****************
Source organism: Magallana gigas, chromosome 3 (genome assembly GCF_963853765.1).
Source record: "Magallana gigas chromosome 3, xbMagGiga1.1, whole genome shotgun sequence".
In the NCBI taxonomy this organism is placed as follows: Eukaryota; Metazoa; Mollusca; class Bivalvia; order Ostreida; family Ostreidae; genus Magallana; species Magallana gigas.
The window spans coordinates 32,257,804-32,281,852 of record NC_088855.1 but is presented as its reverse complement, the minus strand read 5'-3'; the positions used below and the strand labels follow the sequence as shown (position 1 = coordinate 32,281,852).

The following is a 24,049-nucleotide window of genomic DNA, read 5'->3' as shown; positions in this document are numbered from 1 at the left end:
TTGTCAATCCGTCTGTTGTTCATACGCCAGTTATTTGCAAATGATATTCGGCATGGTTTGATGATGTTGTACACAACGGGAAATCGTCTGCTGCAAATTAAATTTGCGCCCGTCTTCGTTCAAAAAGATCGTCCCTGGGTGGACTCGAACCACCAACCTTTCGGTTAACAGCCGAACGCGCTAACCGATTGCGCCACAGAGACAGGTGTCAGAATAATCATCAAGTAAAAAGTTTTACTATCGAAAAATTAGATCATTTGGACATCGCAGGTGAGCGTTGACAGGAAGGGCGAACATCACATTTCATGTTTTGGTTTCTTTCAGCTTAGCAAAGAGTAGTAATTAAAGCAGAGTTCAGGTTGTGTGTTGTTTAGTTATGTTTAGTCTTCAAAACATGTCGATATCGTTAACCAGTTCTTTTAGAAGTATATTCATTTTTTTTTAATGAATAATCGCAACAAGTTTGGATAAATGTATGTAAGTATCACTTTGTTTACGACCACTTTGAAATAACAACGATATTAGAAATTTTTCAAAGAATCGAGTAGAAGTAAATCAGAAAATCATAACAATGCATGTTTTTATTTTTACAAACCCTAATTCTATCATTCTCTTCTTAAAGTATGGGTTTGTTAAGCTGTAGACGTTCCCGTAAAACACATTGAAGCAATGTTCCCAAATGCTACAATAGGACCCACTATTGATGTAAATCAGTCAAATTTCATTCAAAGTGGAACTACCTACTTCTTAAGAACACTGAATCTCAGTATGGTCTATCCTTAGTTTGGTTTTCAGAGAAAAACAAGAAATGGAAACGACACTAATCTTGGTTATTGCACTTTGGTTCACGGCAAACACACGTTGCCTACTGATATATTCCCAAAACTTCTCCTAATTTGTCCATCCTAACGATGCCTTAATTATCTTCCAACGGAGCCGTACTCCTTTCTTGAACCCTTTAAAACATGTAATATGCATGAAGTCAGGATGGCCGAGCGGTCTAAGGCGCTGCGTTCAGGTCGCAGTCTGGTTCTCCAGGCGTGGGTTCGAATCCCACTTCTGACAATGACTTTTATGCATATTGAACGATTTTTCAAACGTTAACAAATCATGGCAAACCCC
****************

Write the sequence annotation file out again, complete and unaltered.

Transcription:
Source organism: Magallana gigas, chromosome 3 (genome assembly GCF_963853765.1).
Source record: "Magallana gigas chromosome 3, xbMagGiga1.1, whole genome shotgun sequence".
In the NCBI taxonomy this organism is placed as follows: Eukaryota; Metazoa; Mollusca; class Bivalvia; order Ostreida; family Ostreidae; genus Magallana; species Magallana gigas.
The window spans coordinates 32,257,804-32,281,852 of record NC_088855.1 but is presented as its reverse complement, the minus strand read 5'-3'; the positions used below and the strand labels follow the sequence as shown (position 1 = coordinate 32,281,852).

The following is a 24,049-nucleotide window of genomic DNA, read 5'->3' as shown; positions in this document are numbered from 1 at the left end:
TTGTCAATCCGTCTGTTGTTCATACGCCAGTTATTTGCAAATGATATTCGGCATGGTTTGATGATGTTGTACACAACGGGAAATCGTCTGCTGCAAATTAAATTTGCGCCCGTCTTCGTTCAAAAAGATCGTCCCTGGGTGGACTCGAACCACCAACCTTTCGGTTAACAGCCGAACGCGCTAACCGATTGCGCCACAGAGACAGGTGTCAGAATAATCATCAAGTAAAAAGTTTTACTATCGAAAAATTAGATCATTTGGACATCGCAGGTGAGCGTTGACAGGAAGGGCGAACATCACATTTCATGTTTTGGTTTCTTTCAGCTTAGCAAAGAGTAGTAATTAAAGCAGAGTTCAGGTTGTGTGTTGTTTAGTTATGTTTAGTCTTCAAAACATGTCGATATCGTTAACCAGTTCTTTTAGAAGTATATTCATTTTTTTTTAATGAATAATCGCAACAAGTTTGGATAAATGTATGTAAGTATCACTTTGTTTACGACCACTTTGAAATAACAACGATATTAGAAATTTTTCAAAGAATCGAGTAGAAGTAAATCAGAAAATCATAACAATGCATGTTTTTATTTTTACAAACCCTAATTCTATCATTCTCTTCTTAAAGTATGGGTTTGTTAAGCTGTAGACGTTCCCGTAAAACACATTGAAGCAATGTTCCCAAATGCTACAATAGGACCCACTATTGATGTAAATCAGTCAAATTTCATTCAAAGTGGAACTACCTACTTCTTAAGAACACTGAATCTCAGTATGGTCTATCCTTAGTTTGGTTTTCAGAGAAAAACAAGAAATGGAAACGACACTAATCTTGGTTATTGCACTTTGGTTCACGGCAAACACACGTTGCCTACTGATATATTCCCAAAACTTCTCCTAATTTGTCCATCCTAACGATGCCTTAATTATCTTCCAACGGAGCCGTACTCCTTTCTTGAACCCTTTAAAACATGTAATATGCATGAAGTCAGGATGGCCGAGCGGTCTAAGGCGCTGCGTTCAGGTCGCAGTCTGGTTCTCCAGGCGTGGGTTCGAATCCCACTTCTGACAATGACTTTTATGCATATTGAACGATTTTTCAAACGTTAACAAATCATGGCAAACCCC